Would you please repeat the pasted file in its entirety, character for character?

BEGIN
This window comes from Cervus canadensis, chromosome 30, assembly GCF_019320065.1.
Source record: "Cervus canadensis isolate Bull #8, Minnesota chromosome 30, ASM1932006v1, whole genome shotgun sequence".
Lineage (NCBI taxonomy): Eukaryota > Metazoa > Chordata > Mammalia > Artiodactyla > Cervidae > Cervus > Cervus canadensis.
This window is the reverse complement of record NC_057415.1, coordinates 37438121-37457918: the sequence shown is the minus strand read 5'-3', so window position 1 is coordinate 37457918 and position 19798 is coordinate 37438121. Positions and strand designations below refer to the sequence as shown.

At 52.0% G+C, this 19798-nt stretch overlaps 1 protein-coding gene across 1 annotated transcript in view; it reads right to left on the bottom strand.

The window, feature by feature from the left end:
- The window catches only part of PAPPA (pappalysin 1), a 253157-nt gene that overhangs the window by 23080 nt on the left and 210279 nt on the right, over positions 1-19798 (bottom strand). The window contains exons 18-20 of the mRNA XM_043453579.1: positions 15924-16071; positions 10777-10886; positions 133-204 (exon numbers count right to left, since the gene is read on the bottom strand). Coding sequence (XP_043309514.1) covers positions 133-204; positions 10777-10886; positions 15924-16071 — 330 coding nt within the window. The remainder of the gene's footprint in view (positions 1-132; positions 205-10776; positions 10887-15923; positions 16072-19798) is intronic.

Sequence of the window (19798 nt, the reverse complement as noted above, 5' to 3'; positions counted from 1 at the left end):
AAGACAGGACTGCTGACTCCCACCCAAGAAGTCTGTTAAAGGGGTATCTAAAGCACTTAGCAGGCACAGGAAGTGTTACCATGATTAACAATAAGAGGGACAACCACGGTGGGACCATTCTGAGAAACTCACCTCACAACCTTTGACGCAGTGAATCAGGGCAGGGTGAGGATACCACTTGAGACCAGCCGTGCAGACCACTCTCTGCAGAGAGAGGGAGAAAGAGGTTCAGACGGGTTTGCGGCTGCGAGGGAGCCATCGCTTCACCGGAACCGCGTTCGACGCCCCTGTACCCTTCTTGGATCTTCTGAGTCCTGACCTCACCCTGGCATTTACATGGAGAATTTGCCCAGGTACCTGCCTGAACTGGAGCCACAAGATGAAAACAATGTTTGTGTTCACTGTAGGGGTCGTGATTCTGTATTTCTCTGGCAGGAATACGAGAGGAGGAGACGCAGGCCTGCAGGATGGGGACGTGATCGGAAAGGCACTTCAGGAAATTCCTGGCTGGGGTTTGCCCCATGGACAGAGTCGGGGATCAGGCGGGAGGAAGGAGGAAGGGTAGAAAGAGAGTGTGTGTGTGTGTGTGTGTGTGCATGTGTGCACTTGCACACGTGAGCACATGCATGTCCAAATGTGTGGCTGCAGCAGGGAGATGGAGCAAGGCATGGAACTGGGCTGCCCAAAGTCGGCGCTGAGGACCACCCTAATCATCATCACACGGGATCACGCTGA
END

This window comes from Cervus canadensis, chromosome 30, assembly GCF_019320065.1.
Source record: "Cervus canadensis isolate Bull #8, Minnesota chromosome 30, ASM1932006v1, whole genome shotgun sequence".
Lineage (NCBI taxonomy): Eukaryota > Metazoa > Chordata > Mammalia > Artiodactyla > Cervidae > Cervus > Cervus canadensis.
This window is the reverse complement of record NC_057415.1, coordinates 37438121-37457918: the sequence shown is the minus strand read 5'-3', so window position 1 is coordinate 37457918 and position 19798 is coordinate 37438121. Positions and strand designations below refer to the sequence as shown.

At 52.0% G+C, this 19798-nt stretch overlaps 1 protein-coding gene across 1 annotated transcript in view; it reads right to left on the bottom strand.

The window, feature by feature from the left end:
- The window catches only part of PAPPA (pappalysin 1), a 253157-nt gene that overhangs the window by 23080 nt on the left and 210279 nt on the right, over positions 1-19798 (bottom strand). The window contains exons 18-20 of the mRNA XM_043453579.1: positions 15924-16071; positions 10777-10886; positions 133-204 (exon numbers count right to left, since the gene is read on the bottom strand). Coding sequence (XP_043309514.1) covers positions 133-204; positions 10777-10886; positions 15924-16071 — 330 coding nt within the window. The remainder of the gene's footprint in view (positions 1-132; positions 205-10776; positions 10887-15923; positions 16072-19798) is intronic.

Sequence of the window (19798 nt, the reverse complement as noted above, 5' to 3'; positions counted from 1 at the left end):
AAGACAGGACTGCTGACTCCCACCCAAGAAGTCTGTTAAAGGGGTATCTAAAGCACTTAGCAGGCACAGGAAGTGTTACCATGATTAACAATAAGAGGGACAACCACGGTGGGACCATTCTGAGAAACTCACCTCACAACCTTTGACGCAGTGAATCAGGGCAGGGTGAGGATACCACTTGAGACCAGCCGTGCAGACCACTCTCTGCAGAGAGAGGGAGAAAGAGGTTCAGACGGGTTTGCGGCTGCGAGGGAGCCATCGCTTCACCGGAACCGCGTTCGACGCCCCTGTACCCTTCTTGGATCTTCTGAGTCCTGACCTCACCCTGGCATTTACATGGAGAATTTGCCCAGGTACCTGCCTGAACTGGAGCCACAAGATGAAAACAATGTTTGTGTTCACTGTAGGGGTCGTGATTCTGTATTTCTCTGGCAGGAATACGAGAGGAGGAGACGCAGGCCTGCAGGATGGGGACGTGATCGGAAAGGCACTTCAGGAAATTCCTGGCTGGGGTTTGCCCCATGGACAGAGTCGGGGATCAGGCGGGAGGAAGGAGGAAGGGTAGAAAGAGAGTGTGTGTGTGTGTGTGTGTGTGCATGTGTGCACTTGCACACGTGAGCACATGCATGTCCAAATGTGTGGCTGCAGCAGGGAGATGGAGCAAGGCATGGAACTGGGCTGCCCAAAGTCGGCGCTGAGGACCACCCTAATCATCATCACACGGGATCACGCTGA